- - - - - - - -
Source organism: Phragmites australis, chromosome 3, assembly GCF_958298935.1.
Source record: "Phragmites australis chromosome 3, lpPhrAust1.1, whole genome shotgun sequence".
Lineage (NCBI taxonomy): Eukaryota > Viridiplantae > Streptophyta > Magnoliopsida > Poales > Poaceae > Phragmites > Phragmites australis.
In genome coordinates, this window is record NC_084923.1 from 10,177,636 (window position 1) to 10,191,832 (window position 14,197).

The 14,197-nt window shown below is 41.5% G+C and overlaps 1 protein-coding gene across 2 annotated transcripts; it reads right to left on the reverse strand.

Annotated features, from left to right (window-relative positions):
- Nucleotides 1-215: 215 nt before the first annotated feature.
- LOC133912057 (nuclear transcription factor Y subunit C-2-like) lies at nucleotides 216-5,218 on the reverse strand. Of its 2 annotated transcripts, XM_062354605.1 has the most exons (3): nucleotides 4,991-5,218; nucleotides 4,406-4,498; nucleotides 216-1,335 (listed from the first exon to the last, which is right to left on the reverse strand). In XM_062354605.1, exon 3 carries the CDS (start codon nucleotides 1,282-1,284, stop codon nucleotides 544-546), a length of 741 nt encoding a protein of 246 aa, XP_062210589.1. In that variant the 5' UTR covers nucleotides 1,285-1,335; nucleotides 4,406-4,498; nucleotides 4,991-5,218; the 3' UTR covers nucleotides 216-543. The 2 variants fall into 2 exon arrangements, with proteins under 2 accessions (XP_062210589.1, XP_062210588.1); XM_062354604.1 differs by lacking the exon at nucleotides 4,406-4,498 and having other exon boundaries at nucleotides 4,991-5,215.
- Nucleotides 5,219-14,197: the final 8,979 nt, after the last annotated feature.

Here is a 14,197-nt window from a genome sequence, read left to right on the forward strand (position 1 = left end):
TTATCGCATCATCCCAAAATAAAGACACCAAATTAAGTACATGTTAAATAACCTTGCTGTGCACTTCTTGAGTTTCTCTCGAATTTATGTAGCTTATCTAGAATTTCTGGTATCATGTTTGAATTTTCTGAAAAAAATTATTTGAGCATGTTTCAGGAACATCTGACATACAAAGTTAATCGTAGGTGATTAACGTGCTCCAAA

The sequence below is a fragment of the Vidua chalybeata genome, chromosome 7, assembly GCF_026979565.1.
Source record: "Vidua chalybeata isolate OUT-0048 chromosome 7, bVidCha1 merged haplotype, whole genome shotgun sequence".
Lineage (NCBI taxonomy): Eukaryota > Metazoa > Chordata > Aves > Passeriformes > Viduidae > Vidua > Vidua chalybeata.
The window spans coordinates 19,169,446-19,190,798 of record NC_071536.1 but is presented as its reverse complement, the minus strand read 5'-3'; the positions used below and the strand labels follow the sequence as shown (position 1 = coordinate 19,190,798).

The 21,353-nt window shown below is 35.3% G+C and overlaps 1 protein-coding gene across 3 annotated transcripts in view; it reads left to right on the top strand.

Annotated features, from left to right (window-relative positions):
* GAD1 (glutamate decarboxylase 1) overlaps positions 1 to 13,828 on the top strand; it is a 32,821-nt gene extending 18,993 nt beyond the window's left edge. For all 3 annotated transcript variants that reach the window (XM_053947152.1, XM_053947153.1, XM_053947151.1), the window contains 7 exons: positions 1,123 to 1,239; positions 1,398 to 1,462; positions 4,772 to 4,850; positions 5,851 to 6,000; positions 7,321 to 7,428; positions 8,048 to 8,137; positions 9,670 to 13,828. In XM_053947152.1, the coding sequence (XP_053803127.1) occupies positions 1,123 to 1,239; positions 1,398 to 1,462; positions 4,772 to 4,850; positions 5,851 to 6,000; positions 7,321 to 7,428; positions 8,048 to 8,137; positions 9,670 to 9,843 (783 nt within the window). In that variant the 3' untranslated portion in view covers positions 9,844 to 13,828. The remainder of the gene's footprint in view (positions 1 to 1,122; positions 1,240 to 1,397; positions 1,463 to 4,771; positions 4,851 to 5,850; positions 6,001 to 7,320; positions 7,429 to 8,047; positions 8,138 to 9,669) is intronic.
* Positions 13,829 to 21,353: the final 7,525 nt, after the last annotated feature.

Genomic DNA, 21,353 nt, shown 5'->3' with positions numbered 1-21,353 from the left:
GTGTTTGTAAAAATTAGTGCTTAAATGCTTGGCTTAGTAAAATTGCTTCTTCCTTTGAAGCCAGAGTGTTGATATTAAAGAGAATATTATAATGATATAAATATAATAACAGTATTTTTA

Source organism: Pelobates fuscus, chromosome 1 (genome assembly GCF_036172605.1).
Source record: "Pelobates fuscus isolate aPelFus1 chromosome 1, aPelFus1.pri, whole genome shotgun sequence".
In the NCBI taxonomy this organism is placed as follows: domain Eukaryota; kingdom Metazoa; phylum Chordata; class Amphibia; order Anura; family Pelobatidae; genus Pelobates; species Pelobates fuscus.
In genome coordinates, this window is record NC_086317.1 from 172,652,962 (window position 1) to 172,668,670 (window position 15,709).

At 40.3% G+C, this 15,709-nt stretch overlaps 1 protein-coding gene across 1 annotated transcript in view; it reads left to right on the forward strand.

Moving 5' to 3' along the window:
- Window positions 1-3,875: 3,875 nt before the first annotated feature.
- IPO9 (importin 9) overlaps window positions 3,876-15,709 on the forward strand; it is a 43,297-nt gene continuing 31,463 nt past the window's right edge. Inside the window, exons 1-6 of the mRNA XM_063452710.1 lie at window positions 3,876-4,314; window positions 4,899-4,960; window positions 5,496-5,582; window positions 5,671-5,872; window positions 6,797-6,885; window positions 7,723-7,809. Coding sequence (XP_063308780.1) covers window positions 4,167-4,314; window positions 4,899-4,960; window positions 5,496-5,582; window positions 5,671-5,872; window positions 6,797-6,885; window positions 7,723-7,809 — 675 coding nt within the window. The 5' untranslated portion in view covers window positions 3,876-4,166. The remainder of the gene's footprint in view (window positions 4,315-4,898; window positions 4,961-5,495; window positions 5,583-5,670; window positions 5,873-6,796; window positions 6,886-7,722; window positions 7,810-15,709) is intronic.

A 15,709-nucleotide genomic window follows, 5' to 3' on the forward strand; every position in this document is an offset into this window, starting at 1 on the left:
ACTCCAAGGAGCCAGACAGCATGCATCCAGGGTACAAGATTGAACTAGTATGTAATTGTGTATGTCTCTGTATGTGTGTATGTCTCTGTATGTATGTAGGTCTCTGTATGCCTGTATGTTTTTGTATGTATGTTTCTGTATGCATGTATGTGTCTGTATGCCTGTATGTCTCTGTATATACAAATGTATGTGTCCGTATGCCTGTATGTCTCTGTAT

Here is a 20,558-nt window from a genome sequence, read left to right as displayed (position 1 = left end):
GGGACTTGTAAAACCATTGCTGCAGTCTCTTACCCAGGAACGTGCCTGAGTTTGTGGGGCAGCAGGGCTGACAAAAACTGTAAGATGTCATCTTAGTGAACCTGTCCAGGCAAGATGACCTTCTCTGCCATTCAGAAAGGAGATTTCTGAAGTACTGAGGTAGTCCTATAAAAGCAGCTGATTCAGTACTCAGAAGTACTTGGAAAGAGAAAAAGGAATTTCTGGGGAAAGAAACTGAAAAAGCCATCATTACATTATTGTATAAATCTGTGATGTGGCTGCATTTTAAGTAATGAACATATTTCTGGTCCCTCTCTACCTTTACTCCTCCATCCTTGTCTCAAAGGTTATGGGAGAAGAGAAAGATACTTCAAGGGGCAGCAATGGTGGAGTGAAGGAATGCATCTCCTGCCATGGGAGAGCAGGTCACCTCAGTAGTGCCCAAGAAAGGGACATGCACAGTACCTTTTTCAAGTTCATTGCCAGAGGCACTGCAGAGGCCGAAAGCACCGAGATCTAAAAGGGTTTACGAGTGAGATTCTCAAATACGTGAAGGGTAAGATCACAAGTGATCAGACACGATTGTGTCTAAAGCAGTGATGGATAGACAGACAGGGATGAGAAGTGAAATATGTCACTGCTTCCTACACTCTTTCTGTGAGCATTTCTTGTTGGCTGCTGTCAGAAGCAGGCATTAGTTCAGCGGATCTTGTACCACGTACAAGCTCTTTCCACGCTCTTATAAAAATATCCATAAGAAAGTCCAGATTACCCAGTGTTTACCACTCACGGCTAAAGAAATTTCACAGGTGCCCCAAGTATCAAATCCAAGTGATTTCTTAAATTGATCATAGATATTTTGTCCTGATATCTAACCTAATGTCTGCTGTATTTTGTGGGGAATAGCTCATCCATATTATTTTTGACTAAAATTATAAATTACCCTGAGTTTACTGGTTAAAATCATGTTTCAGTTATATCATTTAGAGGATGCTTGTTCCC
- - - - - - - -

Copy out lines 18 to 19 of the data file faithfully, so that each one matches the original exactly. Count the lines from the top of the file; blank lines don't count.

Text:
* GAD1 (glutamate decarboxylase 1) overlaps positions 1 to 13,828 on the top strand; it is a 32,821-nt gene extending 18,993 nt beyond the window's left edge. For all 3 annotated transcript variants that reach the window (XM_053947152.1, XM_053947153.1, XM_053947151.1), the window contains 7 exons: positions 1,123 to 1,239; positions 1,398 to 1,462; positions 4,772 to 4,850; positions 5,851 to 6,000; positions 7,321 to 7,428; positions 8,048 to 8,137; positions 9,670 to 13,828. In XM_053947152.1, the coding sequence (XP_053803127.1) occupies positions 1,123 to 1,239; positions 1,398 to 1,462; positions 4,772 to 4,850; positions 5,851 to 6,000; positions 7,321 to 7,428; positions 8,048 to 8,137; positions 9,670 to 9,843 (783 nt within the window). In that variant the 3' untranslated portion in view covers positions 9,844 to 13,828. The remainder of the gene's footprint in view (positions 1 to 1,122; positions 1,240 to 1,397; positions 1,463 to 4,771; positions 4,851 to 5,850; positions 6,001 to 7,320; positions 7,429 to 8,047; positions 8,138 to 9,669) is intronic.
* Positions 13,829 to 21,353: the final 7,525 nt, after the last annotated feature.